Choose any three by three square of dates on a calendar page...
Three dice are placed in a row. Find a way to turn each one so that the three numbers on top of the dice total the same as the three numbers on the front of the dice. Can you find all the ways to do. . . .
In how many ways can you arrange three dice side by side on a
surface so that the sum of the numbers on each of the four faces
(top, bottom, front and back) is equal?
The Tower of Hanoi is an ancient mathematical challenge. Working on the building blocks may help you to explain the patterns you notice.
A little bit of algebra explains this 'magic'. Ask a friend to pick 3 consecutive numbers and to tell you a multiple of 3. Then ask them to add the four numbers and multiply by 67, and to tell you. . . .
If you can copy a network without lifting your pen off the paper and without drawing any line twice, then it is traversable.
Decide which of these diagrams are traversable.
Can you find all the 4-ball shuffles?
Arrange the numbers 1 to 16 into a 4 by 4 array. Choose a number.
Cross out the numbers on the same row and column. Repeat this
process. Add up you four numbers. Why do they always add up to 34?
Imagine we have four bags containing a large number of 1s, 4s, 7s and 10s. What numbers can we make?
A standard die has the numbers 1, 2 and 3 are opposite 6, 5 and 4 respectively so that opposite faces add to 7? If you make standard dice by writing 1, 2, 3, 4, 5, 6 on blank cubes you will find. . . .
Problem solving is at the heart of the NRICH site. All the problems
give learners opportunities to learn, develop or use mathematical
concepts and skills. Read here for more information.
Carry out cyclic permutations of nine digit numbers containing the
digits from 1 to 9 (until you get back to the first number). Prove
that whatever number you choose, they will add to the same total.
I am exactly n times my daughter's age. In m years I shall be ... How old am I?
Pick a square within a multiplication square and add the numbers on each diagonal. What do you notice?
If you know the sizes of the angles marked with coloured dots in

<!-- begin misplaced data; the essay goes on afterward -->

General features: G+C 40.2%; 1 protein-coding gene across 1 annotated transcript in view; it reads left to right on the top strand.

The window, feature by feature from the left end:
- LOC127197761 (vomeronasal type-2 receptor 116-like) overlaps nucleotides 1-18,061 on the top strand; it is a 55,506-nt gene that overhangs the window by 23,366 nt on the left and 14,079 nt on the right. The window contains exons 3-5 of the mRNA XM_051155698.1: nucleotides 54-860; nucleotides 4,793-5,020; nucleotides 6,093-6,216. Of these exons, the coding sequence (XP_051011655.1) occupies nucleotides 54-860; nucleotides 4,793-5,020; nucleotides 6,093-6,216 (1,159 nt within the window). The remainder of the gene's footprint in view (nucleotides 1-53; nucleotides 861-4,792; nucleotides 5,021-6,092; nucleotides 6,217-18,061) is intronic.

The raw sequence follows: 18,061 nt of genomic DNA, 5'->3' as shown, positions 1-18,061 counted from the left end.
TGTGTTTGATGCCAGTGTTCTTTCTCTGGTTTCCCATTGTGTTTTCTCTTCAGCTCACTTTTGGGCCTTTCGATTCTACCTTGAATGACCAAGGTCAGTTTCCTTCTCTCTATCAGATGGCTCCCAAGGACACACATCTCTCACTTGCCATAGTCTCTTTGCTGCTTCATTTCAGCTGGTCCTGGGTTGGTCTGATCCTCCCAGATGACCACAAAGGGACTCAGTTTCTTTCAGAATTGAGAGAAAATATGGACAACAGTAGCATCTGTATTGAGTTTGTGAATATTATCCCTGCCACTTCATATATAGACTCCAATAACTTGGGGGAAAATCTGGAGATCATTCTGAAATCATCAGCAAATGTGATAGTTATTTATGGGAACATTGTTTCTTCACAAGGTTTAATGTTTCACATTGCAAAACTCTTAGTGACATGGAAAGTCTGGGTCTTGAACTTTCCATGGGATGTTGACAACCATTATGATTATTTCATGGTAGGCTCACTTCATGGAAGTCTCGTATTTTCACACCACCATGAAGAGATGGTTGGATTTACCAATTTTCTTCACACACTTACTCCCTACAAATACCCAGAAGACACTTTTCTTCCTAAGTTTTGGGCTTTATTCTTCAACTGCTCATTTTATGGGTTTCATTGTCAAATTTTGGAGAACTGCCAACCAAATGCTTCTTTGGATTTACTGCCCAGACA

this diagram which angles can you find by calculation?
Prove that if the integer n is divisible by 4 then it can be written as the difference of two squares.
Is the mean of the squares of two numbers greater than, or less
than, the square of their means?
Janine noticed, while studying some cube numbers, that if you take
three consecutive whole numbers and multiply them together and then
add the middle number of the three, you get the middle number. . . .
You have twelve weights, one of which is different from the rest.
Using just 3 weighings, can you identify which weight is the odd
one out, and whether it is heavier or lighter than the rest?
Can you make sense of these three proofs of Pythagoras' Theorem?
What can you say about the angles on opposite vertices of any
cyclic quadrilateral? Working on the building blocks will give you
insights that may help you to explain what is special about them.
Caroline and James pick sets of five numbers. Charlie chooses three of them that add together to make a multiple of three. Can they stop him?
Advent Calendar 2011 - a mathematical activity for each day during the run-up to Christmas.
How many pairs of numbers can you find that add up to a multiple of 11? Do you notice anything interesting about your results?
Try to solve this very difficult problem and then study our two suggested solutions. How would you use your knowledge to try to solve variants on the original problem?